Blinding For the study described in Exercise 34, blinding will be used. What is blinding, and why was it important in this experiment?
Step 1 of 1
Blinding is the practice of not telling subjects whether they are receiving a placebo. In this way, subjects in the control and treatment groups experience the placebo effect equally. Often, knowledge of which groups receive placebos is also kept from analysts who evaluate the experiment. This practice is called double blinding. It prevents the analysts from "spilling the beans" to subjects through subtle cues; and it assures that their evaluation is not tainted by awareness of actual treatment conditions.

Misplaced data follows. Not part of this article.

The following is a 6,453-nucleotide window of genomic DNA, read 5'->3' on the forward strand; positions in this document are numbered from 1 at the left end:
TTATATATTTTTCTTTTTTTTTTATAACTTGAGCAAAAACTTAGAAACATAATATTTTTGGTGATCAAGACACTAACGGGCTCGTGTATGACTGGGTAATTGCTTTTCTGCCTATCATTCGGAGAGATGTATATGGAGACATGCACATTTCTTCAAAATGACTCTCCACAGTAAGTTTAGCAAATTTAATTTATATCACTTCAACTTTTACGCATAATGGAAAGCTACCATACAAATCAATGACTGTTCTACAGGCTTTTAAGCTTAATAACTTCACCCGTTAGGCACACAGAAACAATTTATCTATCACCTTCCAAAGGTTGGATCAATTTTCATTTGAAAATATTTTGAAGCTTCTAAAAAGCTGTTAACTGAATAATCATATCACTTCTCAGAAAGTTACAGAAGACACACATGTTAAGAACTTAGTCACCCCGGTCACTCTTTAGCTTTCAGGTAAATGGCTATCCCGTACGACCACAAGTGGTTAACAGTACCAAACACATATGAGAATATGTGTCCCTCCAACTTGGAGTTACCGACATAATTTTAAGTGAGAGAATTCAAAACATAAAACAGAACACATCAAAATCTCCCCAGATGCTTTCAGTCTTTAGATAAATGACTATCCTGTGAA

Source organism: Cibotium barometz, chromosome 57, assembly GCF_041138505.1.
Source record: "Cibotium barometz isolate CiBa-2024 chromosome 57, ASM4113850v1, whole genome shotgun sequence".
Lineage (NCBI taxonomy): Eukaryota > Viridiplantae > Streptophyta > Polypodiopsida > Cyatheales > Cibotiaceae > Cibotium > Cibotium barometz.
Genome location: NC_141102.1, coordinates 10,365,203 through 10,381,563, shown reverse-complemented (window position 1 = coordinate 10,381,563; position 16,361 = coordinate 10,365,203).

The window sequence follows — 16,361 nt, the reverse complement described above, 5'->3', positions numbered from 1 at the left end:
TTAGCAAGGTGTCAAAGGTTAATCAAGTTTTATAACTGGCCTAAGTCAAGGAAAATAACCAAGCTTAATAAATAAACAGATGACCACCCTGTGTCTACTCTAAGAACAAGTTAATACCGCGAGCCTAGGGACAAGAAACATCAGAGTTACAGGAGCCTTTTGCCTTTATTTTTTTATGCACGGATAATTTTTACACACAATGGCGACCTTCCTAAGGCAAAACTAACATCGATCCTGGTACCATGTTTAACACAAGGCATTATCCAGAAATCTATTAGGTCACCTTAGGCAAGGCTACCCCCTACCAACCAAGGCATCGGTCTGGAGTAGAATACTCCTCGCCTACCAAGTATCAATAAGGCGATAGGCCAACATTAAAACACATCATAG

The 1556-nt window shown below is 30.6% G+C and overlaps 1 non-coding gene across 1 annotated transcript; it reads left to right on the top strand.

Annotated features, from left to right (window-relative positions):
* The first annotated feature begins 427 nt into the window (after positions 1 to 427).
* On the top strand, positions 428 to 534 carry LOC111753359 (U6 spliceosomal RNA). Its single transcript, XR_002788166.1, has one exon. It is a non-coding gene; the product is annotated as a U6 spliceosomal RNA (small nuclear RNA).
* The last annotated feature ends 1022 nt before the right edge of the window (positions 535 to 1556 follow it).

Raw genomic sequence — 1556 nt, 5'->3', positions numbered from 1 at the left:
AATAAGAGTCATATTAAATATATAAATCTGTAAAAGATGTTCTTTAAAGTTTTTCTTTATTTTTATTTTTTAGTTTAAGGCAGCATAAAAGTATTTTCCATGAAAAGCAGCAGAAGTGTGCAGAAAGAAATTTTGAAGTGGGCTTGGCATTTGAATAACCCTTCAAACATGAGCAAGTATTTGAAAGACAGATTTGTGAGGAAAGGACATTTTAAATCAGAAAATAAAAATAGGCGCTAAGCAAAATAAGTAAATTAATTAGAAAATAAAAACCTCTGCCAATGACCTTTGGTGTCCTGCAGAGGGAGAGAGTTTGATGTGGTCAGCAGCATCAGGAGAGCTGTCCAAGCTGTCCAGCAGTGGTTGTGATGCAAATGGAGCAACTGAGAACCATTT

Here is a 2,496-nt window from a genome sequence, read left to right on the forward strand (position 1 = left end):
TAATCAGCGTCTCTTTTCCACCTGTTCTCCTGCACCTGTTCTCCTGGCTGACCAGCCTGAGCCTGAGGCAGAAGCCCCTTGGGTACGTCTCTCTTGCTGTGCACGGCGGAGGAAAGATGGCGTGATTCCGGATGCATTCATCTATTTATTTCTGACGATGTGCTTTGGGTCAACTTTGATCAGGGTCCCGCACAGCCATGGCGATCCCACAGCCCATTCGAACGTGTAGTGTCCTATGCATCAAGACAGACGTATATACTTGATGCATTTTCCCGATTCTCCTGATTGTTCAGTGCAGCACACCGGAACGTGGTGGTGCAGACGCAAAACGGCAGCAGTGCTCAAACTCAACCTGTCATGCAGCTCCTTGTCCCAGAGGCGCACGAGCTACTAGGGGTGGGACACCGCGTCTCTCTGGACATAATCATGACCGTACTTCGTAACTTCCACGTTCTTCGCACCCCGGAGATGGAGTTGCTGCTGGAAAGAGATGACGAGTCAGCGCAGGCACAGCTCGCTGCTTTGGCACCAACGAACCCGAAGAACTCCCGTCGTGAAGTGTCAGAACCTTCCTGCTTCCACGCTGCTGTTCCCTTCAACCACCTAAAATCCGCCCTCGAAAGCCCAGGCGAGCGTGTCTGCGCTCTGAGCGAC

Blinding is especially important in subjective trials to avoid skewed results. For example, blinding would be used where pain relief is being studied. If a patient knows they are receiving a “real” drug, they will be more likely to report pain relief than those patients receiving a placebo. Blinding is less important in trials when there is a more objective criteria at stake, such as avoiding a patient’s death (for example, in cancer trials).